My grandma understood that she had to know more to really connect.
So instead of just knowing the scores she knew details: who was playing, who was injured, what the coach had said and actual match details.
When my grandma started talking about details I understood that she knew what she was talking about and I responded. I noticed that it was actually fun to talk to my grandma about football. For one simple reason: she talked to me about it, on my level, not hers.
My grandma taught me that it’s important to understand who you are talking to, to get their confidence and from there work on the connection. I use this every day in my day to day life, both private as in business. I help clients understand their audience based on this principle, I show audiences and students how to take those first important steps in audience understanding and I write about it a lot.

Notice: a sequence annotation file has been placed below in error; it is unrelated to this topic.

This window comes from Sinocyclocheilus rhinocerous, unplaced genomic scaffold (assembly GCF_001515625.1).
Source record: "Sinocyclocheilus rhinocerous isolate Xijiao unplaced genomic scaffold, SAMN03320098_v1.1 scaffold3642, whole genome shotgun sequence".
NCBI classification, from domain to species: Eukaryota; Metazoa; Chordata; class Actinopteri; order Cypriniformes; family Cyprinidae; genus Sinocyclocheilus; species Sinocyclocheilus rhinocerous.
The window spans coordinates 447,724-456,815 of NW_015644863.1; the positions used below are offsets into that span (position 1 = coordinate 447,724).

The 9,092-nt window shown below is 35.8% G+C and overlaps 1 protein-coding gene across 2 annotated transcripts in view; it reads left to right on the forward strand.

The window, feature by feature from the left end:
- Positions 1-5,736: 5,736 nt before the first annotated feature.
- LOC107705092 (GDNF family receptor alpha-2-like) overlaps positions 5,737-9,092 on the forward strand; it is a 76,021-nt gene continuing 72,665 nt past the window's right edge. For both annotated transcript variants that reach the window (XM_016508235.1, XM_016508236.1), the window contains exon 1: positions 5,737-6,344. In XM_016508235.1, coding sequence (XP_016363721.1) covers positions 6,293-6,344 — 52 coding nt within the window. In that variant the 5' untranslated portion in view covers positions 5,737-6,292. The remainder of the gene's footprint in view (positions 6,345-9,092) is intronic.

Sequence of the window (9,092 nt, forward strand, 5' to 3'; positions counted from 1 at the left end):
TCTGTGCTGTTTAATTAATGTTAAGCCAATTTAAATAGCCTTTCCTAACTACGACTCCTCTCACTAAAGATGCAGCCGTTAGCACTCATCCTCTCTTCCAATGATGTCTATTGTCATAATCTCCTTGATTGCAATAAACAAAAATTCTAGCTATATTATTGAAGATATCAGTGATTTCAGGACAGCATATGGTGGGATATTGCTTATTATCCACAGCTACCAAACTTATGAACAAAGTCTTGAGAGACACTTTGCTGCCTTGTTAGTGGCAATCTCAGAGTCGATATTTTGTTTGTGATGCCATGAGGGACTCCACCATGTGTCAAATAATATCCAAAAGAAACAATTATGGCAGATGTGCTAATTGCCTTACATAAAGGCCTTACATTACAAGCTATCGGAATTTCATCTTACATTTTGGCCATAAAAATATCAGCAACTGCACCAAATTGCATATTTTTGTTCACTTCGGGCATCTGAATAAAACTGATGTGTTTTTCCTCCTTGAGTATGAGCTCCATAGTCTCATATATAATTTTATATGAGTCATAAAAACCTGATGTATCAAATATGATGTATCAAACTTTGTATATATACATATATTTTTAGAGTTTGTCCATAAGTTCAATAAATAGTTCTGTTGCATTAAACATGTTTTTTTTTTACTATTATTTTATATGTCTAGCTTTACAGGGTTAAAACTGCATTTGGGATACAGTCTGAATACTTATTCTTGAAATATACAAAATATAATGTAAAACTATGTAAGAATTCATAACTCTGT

Listen to me tell the story to an audience in Iran:
How I use the Battle of Dunkirk in Digital Marketing
A lesson learned from my study history
Like many digital marketers from the first hour I didn’t have a proper ‘digital marketing education’, I studied history. Sometimes people ask how this resonates with my current work. Digital and history don’t seem to go together after all. I tend to disagree. There is a lot from my history study I take with me in the work that I do now.
An example of that is my very first day as a student. I remember vividly sitting in the big room with about 100 other students I didn’t know, waiting to learn. When the professor walked into the room his first words after he welcomed us were a life lesson I still use, but didn’t get right away when he said it:
“Don’t believe a single word you are going to hear in the next four years.”